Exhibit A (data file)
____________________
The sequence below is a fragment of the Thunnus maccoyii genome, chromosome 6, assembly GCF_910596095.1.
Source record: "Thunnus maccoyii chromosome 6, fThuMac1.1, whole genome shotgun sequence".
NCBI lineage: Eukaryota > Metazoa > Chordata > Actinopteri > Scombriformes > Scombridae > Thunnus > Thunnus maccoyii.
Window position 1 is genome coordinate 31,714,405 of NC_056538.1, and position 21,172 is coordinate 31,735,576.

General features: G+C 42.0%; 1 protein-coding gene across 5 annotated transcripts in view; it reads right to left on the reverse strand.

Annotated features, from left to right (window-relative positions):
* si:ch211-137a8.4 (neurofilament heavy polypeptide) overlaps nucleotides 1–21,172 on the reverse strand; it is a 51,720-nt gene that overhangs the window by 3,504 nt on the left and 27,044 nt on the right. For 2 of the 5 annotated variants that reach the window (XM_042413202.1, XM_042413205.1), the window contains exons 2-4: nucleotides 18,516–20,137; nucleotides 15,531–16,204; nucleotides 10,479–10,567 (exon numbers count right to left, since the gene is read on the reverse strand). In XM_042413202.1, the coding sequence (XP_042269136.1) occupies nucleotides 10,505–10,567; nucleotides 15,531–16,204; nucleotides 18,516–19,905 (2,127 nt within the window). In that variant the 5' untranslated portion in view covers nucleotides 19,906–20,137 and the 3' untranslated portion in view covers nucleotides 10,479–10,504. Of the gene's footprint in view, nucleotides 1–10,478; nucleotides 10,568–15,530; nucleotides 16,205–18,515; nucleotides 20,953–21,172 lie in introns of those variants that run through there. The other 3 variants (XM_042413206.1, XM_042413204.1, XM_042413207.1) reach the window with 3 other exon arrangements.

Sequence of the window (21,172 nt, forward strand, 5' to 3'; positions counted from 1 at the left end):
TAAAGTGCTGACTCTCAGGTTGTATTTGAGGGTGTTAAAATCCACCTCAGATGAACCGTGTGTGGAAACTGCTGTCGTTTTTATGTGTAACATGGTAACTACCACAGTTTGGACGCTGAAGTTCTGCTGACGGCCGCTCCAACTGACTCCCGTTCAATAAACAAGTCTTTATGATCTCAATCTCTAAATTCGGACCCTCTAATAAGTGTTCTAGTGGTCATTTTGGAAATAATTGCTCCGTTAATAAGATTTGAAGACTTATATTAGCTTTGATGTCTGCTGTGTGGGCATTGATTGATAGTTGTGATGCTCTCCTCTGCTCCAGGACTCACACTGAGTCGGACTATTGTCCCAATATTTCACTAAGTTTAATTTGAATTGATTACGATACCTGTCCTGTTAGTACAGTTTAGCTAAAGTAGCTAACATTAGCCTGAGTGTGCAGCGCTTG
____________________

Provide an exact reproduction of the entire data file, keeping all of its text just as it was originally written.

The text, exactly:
The sequence below is a fragment of the Thunnus maccoyii genome, chromosome 6, assembly GCF_910596095.1.
Source record: "Thunnus maccoyii chromosome 6, fThuMac1.1, whole genome shotgun sequence".
NCBI lineage: Eukaryota > Metazoa > Chordata > Actinopteri > Scombriformes > Scombridae > Thunnus > Thunnus maccoyii.
Window position 1 is genome coordinate 31,714,405 of NC_056538.1, and position 21,172 is coordinate 31,735,576.

General features: G+C 42.0%; 1 protein-coding gene across 5 annotated transcripts in view; it reads right to left on the reverse strand.

Annotated features, from left to right (window-relative positions):
* si:ch211-137a8.4 (neurofilament heavy polypeptide) overlaps nucleotides 1–21,172 on the reverse strand; it is a 51,720-nt gene that overhangs the window by 3,504 nt on the left and 27,044 nt on the right. For 2 of the 5 annotated variants that reach the window (XM_042413202.1, XM_042413205.1), the window contains exons 2-4: nucleotides 18,516–20,137; nucleotides 15,531–16,204; nucleotides 10,479–10,567 (exon numbers count right to left, since the gene is read on the reverse strand). In XM_042413202.1, the coding sequence (XP_042269136.1) occupies nucleotides 10,505–10,567; nucleotides 15,531–16,204; nucleotides 18,516–19,905 (2,127 nt within the window). In that variant the 5' untranslated portion in view covers nucleotides 19,906–20,137 and the 3' untranslated portion in view covers nucleotides 10,479–10,504. Of the gene's footprint in view, nucleotides 1–10,478; nucleotides 10,568–15,530; nucleotides 16,205–18,515; nucleotides 20,953–21,172 lie in introns of those variants that run through there. The other 3 variants (XM_042413206.1, XM_042413204.1, XM_042413207.1) reach the window with 3 other exon arrangements.

Sequence of the window (21,172 nt, forward strand, 5' to 3'; positions counted from 1 at the left end):
TAAAGTGCTGACTCTCAGGTTGTATTTGAGGGTGTTAAAATCCACCTCAGATGAACCGTGTGTGGAAACTGCTGTCGTTTTTATGTGTAACATGGTAACTACCACAGTTTGGACGCTGAAGTTCTGCTGACGGCCGCTCCAACTGACTCCCGTTCAATAAACAAGTCTTTATGATCTCAATCTCTAAATTCGGACCCTCTAATAAGTGTTCTAGTGGTCATTTTGGAAATAATTGCTCCGTTAATAAGATTTGAAGACTTATATTAGCTTTGATGTCTGCTGTGTGGGCATTGATTGATAGTTGTGATGCTCTCCTCTGCTCCAGGACTCACACTGAGTCGGACTATTGTCCCAATATTTCACTAAGTTTAATTTGAATTGATTACGATACCTGTCCTGTTAGTACAGTTTAGCTAAAGTAGCTAACATTAGCCTGAGTGTGCAGCGCTTG